Newland's Business Notes

Family Businesses

Volume 4 Issue 2 -- March/April 2000

The paper upon which many family business agreements are written is extremely thin. In fact, it is so thin, that when a dispute arises, these agreements, often oral — Poof — disappear! While that may be a jocular perspective on family business disputes, in reality, they are nothing to laugh about.

At first thought, it probably seems unnecessary for family members to have partnership or organizational documents. Many business owners might wonder, “Why would a close family need counseling or professional assistance from outsiders for their family business?”

Experience shows that the reasons are as many and varied as there are families. One common problem is that family disagreements are often emotionally charged and involve contentions that would not exist between unrelated parties.

In July, 1998, this newsletter (Don’t Assume Your Children Will Get Along) discussed the fact that owners of a family business may begin to disagree after the demise of the unifying older generation. Now, I am addressing the fact that family relationships can also deteriorate while the family member-owners are all living.

Repeatedly, I have seen family relationships change. You may have heard of a couple divorcing after 20 or 30 years of marriage. Why? Often the key factor is time. People change over time. What seemed clear, practical, and sensible 10 or 20 years ago, when a business (or marriage) started, may be perceived quite differently today.

What are the benefits of a family agreement addressing issues such as business continuity and who will control the business? While a written agreement will not insure success, it does make sense to memorialize in writing business understandings between family members.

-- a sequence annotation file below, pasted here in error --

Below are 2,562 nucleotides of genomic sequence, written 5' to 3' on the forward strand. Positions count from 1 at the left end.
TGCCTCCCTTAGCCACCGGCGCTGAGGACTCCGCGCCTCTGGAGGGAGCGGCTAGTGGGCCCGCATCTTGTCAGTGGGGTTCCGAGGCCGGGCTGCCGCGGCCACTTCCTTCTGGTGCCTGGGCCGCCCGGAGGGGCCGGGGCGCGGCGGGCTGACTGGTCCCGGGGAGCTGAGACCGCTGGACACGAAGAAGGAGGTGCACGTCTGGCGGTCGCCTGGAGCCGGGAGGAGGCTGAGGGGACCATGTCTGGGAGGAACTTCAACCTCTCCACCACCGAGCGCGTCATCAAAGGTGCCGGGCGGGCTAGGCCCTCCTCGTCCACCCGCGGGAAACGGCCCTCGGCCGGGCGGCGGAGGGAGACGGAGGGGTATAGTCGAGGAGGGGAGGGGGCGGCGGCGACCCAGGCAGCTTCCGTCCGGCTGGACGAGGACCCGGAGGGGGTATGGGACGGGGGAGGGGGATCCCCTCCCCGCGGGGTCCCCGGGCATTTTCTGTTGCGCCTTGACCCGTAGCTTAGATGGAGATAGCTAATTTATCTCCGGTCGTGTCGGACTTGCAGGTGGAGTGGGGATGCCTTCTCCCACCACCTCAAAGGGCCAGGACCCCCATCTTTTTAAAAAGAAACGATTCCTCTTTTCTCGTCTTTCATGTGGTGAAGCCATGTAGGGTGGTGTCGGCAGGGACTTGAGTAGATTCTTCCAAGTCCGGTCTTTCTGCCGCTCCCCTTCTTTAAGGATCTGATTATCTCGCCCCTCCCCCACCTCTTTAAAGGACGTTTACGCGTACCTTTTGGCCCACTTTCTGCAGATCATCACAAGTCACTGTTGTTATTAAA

The exercise of preparing the agreement, using checklists and considering likely contingencies, such as death, incapacity, and divorce, forces family members to confront situations they may not otherwise address until such an unsettling event occurs.

Doesn’t it make sense to address these contingencies before they occur, when everyone involved is thinking clearly and not suffering the stress of a traumatic event?

For example, after a family member dies, bereavement often makes it difficult to deal with important business issues; or, feuding spouses or ex-spouses may have a disrupting influence on a business.

In stressful times, it is not uncommon for family members to form cliques competing for influence, control, or money. Or, as children and grandchildren mature, they may adopt views that are disagreeable to other family members.

Obviously, much depends on the older generation. Many parents who started and control family businesses have difficulty envisioning any problems. In such situations, the possibility of considering contingencies such as buy-outs, covenants not to compete, etc., cannot be adequately addressed.

To some, formalizing such relationships might appear to be a method used by attorneys to generate legal fees. Not true. It is not unusual for attorneys to become involved because there was nothing in writing in the first place and a family disagreement over a business matter ended up in court!

While it can be difficult to formalize and document family business decisions and plot directions for the future, having had many clients embattled in family disagreements, I am firmly convinced of the need to plan ahead and document agreements, even among members of the closest family businesses.

Copyright 2000

Published by the law firm of Newland & Associates, PLC
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